• Yes, Christineinne, the immediate sparks you’re talking about are often short-lived. A relationship built on a solid foundation plus attraction will have the best chance at long-term success. Best of luck to you!

      Sandy

  3. Oh Bah Humbug “SLY”…….. Very few men will give a less attractive woman a chance. Most men are visual creatures. They need the chemistry to be there based on the looks first. Women are more patient and willing to put in the time to see if the person has quality of character because we know that in the long run, that’s what will carry the relationship, not the physical chemistry. Men tend to need immediate gratification (visual pleasure). I agree with the article whole-heartedly and find it to be very accurate according to my own personal experience.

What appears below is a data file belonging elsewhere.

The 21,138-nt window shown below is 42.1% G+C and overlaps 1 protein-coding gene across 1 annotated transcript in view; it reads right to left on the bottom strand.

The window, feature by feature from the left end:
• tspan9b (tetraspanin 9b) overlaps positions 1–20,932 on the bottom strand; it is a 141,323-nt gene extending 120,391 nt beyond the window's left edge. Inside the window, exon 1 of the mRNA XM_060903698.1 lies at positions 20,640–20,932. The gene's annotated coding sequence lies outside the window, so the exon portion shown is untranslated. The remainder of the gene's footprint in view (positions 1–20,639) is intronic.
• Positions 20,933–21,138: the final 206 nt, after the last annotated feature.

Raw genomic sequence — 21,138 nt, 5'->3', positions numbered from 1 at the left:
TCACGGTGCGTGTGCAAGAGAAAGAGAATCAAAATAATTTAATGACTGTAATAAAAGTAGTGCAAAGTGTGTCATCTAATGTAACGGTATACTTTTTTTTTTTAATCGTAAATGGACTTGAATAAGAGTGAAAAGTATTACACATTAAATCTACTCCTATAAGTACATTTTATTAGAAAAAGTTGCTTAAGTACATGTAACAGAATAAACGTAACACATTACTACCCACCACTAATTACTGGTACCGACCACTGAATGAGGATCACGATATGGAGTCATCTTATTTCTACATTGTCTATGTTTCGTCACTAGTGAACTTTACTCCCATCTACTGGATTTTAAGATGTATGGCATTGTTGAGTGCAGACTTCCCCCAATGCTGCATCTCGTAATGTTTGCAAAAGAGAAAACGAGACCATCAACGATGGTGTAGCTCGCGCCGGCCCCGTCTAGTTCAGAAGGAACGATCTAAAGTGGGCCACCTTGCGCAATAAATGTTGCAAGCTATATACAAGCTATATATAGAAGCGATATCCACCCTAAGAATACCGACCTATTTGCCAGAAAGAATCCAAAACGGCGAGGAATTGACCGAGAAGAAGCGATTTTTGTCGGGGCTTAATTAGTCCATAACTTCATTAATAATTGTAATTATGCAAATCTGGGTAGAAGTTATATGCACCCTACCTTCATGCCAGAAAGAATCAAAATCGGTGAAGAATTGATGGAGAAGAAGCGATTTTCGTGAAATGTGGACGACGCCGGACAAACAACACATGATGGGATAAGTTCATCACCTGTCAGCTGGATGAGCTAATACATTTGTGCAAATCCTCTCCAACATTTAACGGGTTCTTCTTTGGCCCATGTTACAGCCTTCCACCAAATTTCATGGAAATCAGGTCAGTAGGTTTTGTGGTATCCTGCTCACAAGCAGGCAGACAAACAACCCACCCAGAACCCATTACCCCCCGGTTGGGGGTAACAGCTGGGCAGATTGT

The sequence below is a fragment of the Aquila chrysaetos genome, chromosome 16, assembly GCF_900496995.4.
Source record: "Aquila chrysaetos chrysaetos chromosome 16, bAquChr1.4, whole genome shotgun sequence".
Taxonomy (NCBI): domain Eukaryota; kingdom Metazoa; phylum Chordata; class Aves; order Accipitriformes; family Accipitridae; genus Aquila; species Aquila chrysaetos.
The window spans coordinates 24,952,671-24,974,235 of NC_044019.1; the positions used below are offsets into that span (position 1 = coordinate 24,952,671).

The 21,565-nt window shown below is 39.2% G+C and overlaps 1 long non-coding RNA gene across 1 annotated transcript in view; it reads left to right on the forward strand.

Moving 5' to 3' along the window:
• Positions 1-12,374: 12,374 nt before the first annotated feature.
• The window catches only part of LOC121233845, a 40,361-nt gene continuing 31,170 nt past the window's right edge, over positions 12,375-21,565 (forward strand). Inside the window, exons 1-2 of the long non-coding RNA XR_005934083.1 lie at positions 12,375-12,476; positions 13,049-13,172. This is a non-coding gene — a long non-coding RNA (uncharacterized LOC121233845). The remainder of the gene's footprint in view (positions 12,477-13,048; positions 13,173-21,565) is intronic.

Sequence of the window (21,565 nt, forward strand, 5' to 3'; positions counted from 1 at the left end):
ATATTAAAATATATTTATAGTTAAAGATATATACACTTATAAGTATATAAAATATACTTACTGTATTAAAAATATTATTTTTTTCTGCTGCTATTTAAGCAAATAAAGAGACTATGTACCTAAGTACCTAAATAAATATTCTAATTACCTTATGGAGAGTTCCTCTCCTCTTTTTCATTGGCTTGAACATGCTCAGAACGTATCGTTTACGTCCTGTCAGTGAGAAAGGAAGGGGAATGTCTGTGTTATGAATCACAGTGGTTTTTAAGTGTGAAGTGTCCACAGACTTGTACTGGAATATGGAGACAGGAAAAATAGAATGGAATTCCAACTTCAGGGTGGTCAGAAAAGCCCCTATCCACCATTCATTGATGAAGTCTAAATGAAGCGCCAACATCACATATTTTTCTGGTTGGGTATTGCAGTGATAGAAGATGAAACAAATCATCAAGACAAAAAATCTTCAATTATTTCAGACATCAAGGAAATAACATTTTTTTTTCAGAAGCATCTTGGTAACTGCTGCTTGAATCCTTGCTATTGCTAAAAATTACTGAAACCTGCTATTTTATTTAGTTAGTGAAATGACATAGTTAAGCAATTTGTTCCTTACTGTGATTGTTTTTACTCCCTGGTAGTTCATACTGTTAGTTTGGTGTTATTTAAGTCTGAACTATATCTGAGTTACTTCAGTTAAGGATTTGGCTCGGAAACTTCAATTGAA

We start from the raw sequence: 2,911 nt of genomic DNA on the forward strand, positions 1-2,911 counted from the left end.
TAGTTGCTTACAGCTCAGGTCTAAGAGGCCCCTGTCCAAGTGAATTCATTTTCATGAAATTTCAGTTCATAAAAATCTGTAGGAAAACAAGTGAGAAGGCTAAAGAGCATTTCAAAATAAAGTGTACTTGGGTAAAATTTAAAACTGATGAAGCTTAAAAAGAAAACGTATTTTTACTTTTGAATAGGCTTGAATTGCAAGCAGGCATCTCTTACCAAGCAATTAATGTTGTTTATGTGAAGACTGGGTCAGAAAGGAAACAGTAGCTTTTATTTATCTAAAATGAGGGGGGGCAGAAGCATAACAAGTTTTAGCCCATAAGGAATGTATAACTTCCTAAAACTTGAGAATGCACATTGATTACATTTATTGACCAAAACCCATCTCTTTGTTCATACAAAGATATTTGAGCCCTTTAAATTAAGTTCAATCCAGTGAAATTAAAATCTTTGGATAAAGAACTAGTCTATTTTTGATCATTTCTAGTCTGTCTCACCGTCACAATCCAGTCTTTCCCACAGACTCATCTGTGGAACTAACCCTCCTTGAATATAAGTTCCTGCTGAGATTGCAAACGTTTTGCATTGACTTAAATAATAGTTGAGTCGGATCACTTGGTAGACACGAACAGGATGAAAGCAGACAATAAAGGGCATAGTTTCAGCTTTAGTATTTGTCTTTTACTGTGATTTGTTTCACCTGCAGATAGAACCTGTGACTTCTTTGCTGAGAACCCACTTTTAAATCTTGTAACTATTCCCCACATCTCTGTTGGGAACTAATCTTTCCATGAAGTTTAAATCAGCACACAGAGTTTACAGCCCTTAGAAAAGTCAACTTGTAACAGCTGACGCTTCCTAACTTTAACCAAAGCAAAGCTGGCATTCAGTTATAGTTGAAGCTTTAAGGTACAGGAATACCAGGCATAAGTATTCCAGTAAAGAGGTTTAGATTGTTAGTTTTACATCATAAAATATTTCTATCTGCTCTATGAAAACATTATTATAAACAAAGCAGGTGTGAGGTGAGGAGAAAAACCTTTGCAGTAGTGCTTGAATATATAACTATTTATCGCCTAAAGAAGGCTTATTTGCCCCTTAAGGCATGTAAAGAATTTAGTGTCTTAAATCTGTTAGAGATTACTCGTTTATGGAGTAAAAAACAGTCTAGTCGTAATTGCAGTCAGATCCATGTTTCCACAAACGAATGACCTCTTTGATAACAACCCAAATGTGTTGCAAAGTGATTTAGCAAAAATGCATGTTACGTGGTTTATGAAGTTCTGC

• I am a very “visual creature”, but as a woman my tastes are clearly less catered to (in media, for example).

      I think guys get away with a lot of stuff (including being facially uninteresting) because women trip all over themselves to keep up with the silicone filled/air brushed images that are shoved in our face at every opportunity.

      Don’t fall all over yourself. Be who you are and guys do notice.